British Columbia

Vancouver zine exhibition highlights turmoil in Hong Kong

Ranee Ng is a visual artist whose collection of mini publications called zines and protest pamphlets are intended to spread messaging to global audiences about the current political and social upheaval in Hong Kong.

Mini publications and pamphlets used to spread protest messaging on display at B.C. bookstore

A sampling of the 50 zines and printed materials showcasing protest messaging on display at Hotam Press in Vancouver intended to draw attention to the civil unrest in Hong Kong. (Bridgette Watson/CBC News)

Pamphlets and mini publications called zines are often used to spread messaging during times of civil unrest. A sampling of those will be exhibited in Vancouver as protestors in Hong Kong draw global attention to their cause. 

In recent weeks, Hong Kong has been beset by public protests against the government's handling of a now-suspended extradition bill that would allow people in the city to be sent to stand trial in China, where courts are controlled by the ruling Communist Party.

The situation remains unstable after protesters stormed the legislature building Monday and defaced facilities inside. The Hong Kong police subsequently arrested a dozen people in connection with that incident.

The protest at the legislature took place on the anniversary of Hong Kong's return to China from Britain in 1997, the year the former British territory reverted back to the Chinese government.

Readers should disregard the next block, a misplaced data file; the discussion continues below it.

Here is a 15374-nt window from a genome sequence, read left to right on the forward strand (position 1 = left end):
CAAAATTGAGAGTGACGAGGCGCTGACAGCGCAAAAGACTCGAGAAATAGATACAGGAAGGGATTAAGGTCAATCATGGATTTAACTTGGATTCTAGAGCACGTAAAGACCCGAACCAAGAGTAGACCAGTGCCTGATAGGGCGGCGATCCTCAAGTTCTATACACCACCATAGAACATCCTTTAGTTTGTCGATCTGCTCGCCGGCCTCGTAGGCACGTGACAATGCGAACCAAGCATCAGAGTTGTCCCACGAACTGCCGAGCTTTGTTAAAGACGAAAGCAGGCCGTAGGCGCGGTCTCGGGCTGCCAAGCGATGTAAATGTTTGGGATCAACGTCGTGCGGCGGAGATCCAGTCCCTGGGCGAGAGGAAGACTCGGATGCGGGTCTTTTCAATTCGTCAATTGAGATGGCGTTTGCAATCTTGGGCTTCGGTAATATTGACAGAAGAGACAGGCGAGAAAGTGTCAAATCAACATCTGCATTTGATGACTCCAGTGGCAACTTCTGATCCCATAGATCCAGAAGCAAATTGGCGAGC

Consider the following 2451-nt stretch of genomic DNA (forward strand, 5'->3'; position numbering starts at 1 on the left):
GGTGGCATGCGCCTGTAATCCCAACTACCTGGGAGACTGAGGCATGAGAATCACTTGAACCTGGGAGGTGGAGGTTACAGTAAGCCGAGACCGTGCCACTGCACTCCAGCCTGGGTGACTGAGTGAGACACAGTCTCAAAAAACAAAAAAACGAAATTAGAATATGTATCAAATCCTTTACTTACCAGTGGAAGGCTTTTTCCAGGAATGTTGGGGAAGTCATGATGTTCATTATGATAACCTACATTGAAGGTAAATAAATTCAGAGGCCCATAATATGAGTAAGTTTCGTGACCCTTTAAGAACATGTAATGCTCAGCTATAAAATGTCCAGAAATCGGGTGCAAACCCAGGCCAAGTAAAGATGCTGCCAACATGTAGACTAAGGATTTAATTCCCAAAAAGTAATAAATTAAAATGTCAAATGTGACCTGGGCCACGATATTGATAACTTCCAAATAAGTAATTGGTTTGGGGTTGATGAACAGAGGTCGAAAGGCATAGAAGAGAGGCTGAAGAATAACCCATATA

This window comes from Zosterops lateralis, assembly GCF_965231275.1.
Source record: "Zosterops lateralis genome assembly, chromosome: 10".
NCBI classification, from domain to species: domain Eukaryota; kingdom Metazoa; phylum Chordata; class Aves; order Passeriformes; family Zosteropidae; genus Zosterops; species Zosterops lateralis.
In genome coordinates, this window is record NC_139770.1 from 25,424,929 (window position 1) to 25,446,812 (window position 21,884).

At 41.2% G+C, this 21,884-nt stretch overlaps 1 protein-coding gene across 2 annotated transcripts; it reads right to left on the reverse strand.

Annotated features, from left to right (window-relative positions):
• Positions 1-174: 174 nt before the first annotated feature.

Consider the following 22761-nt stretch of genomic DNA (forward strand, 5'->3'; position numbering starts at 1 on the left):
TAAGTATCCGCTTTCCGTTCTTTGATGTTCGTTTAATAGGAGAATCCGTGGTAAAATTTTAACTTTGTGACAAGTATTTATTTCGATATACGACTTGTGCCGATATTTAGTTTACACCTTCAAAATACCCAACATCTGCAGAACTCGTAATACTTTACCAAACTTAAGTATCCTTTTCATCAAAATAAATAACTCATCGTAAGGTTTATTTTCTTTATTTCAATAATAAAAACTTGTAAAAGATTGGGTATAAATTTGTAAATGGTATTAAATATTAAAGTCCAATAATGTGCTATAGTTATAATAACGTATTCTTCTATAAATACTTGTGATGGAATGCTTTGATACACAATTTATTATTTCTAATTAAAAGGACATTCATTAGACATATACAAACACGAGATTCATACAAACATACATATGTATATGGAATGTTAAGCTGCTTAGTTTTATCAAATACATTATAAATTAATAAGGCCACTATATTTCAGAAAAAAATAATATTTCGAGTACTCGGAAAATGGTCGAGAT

But even after protesters are detained, their messaging continues in paper form known as zines and pamphlets. They're posted online, printed off and passed around by their supporters inside and outside the country.

Zines on tour

Visual artist Ranee Ng holds a copy of This is Hong Kong Not China, Yet in the CBC Vancouver newsroom. (Bridgette Watson/CBC News)

Ranee Ng, visual artist at Zine Coop in Hong Kong is one of those supporters, and has brought her collection of printed material to a Vancouver bookstore to showcase what is happening in her home country.

"The intended audience is for people overseas who are not really clear what is happening," Ng told CBC's The Early Edition host Stephen Quinn.

The exhibition is called Freedom-Hi and opens July 4 at Hotam Press at 218 East 4th Avenue in Vancouver. It consists of zines and print items created by different artists, writers and everyday citizens that document the daily happenings in Hong Kong.

"The government is not responding or listening to us and our opinions," said Ng, "We are trying to voice our opinions in different ways."

Ng said many of the materials are circulated on social media platforms and engage audiences using humour and compelling illustrations.

Unarmed and beaten

One zine is given the tongue-in-cheek title, This is Hong Kong Not China, Yet and provides a timeline of events to show what is currently happening in the country. Another is  titled, How Not to Police a Protest and features reports about the excessive use of police violence to disburse protest crowds.

Ng said the situation is escalating in the country she has lived for over 20 years and people in Hong Kong are growing increasingly desperate. 

"They get beat, even when's really, really harmful to people."

Her collection of over 50 printed works will help British Columbians relate to the ongoing civil movements and will be displayed until July 20.

Ng will attend the exhibition on Saturday, July 6 from 3:00 p.m. to 5:00 p.m. to share her thoughts on the situation in Hong Kong and the culture of zine making with the public.


The Early Edition, Thomson Reuters


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